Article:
33 of 58 people found this review helpful
  •  
    Terry Armstrong Tulsa, Ok 05-04-09
    Terry Armstrong Tulsa, Ok 05-04-09 Member Since 2007
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    "The history of Islam and more."

    History is never written without being written from someone's perspective. I appreciated Mr. Aslan's in depth historical treatment of his subject as well his personal story of the return to his birth country and seeing current attempts to form a stable government based on Islam. I also valued his asking questions we all ask about this major religion. "Historically is it peaceful or violent and is it possible to form stable democratic government based on it's principles?" I think I will listen to his other book also.

    8 of 14 people found this review helpful
  •  
    Bob WHEATON, IL, United States 03-01-13
    Bob WHEATON, IL, United States 03-01-13 Member Since 2012
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    "Excellent Introduction to Islam"
    What made the experience of listening to No god but God the most enjoyable?

    This book is filled with both historical information and contemporary relevance, but Aslan somehow manages to convey it all with brevity, depth, depth, and sincerity. He avoids the pitfalls of dogmatism or sounding preachy on the one hand while unapologetically remaining faithful to the spirit and intention of Islam on the other. I would recommend it highly to anyone with even a passing interest in Islam. I would especially recommend it to the opponents of Islam, or to anyone politically-minded, as it presents what I believe to be an accurate, measured account of the history of one of the world's great religions and sheds light on so many of the current conflicts in which our world is embroiled.


    Have you listened to any of Shishir Kurup’s other performances before? How does this one compare?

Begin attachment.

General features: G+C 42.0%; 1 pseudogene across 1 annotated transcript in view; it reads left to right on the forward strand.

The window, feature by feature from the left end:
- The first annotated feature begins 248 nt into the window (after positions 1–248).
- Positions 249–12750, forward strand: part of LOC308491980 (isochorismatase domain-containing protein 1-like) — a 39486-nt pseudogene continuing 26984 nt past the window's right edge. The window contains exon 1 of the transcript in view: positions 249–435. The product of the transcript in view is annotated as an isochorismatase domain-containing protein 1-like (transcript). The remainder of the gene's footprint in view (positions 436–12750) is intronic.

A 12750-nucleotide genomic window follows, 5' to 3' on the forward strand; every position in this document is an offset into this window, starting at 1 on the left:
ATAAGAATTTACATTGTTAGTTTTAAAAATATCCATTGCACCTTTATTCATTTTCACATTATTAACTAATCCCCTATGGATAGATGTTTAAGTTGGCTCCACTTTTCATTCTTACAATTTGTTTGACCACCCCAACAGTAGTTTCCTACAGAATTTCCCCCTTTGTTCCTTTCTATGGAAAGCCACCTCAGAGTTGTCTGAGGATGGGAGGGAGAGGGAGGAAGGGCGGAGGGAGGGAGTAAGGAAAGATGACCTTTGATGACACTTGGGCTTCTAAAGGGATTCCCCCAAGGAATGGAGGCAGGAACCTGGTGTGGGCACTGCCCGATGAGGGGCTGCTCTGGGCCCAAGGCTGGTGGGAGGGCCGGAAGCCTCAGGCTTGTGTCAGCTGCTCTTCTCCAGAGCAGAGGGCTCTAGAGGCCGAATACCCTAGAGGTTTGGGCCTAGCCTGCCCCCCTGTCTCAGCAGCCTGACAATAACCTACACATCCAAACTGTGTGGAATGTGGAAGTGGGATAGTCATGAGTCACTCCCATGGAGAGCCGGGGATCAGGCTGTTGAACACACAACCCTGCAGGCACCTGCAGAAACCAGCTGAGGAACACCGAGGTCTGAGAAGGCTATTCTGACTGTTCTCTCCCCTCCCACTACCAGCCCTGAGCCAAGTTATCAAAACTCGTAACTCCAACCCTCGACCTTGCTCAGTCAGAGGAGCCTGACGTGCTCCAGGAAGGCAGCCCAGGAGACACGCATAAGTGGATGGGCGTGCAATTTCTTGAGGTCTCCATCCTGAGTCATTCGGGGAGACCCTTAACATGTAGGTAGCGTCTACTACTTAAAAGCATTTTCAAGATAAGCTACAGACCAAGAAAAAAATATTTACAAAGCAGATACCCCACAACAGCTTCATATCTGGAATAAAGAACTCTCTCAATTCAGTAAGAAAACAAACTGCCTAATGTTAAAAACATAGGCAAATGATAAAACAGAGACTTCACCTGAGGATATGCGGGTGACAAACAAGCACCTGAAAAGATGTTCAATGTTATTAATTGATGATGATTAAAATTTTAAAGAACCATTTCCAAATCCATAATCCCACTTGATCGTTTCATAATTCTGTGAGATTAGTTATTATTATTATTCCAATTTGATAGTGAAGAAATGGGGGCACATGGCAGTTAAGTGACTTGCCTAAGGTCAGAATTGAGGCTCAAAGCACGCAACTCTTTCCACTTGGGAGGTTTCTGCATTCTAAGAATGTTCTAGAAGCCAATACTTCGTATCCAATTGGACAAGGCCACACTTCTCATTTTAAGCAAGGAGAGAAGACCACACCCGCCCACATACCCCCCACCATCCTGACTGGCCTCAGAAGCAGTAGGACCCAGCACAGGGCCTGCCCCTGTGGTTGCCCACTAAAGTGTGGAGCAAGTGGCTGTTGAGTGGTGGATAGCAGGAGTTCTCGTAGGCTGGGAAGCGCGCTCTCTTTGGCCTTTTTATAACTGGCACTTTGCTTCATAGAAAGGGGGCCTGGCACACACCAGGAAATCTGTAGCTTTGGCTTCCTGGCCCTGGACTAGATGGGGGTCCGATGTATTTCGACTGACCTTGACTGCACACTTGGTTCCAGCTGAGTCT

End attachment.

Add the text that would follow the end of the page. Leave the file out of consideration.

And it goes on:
No, but Kurup's reading is excellent.


    If you were to make a film of this book, what would be the tag line be?

    We are not so different after all.


    4 of 7 people found this review helpful
  •  
    Karl E. Misulis Jackson 12-06-15
    Karl E. Misulis Jackson 12-06-15 Member Since 2013

    Bookworm

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    "A Historical and Contemporary Context, Great!"

    I thoroughly enjoyed this book, as it gives a good background on the origins of Islam, an overview of the mythical vs historical Quran, the context in the modern era, the divisions within Islam, and the different ideologies. Gives an overview of the divisions between Sunni, Shia, Sufi, and Wahab ideologies. Reza Aslan peppers in contemporary implications for all of these throughout the book, and ends on what the modern era and contemporary issues means for Islam, and what the religion will look like in the future. Great book overall, even though I thought I knew a lot before reading it, there was so much I didn't know! So glad I read this, gives me a new glass through which to look at the situations in the Middle East, and beyond!

    0 of 0 people found this review helpful
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    Andrew A. Prough 11-23-15 Member Since 2016
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    "Excellent introduction to Islamic history"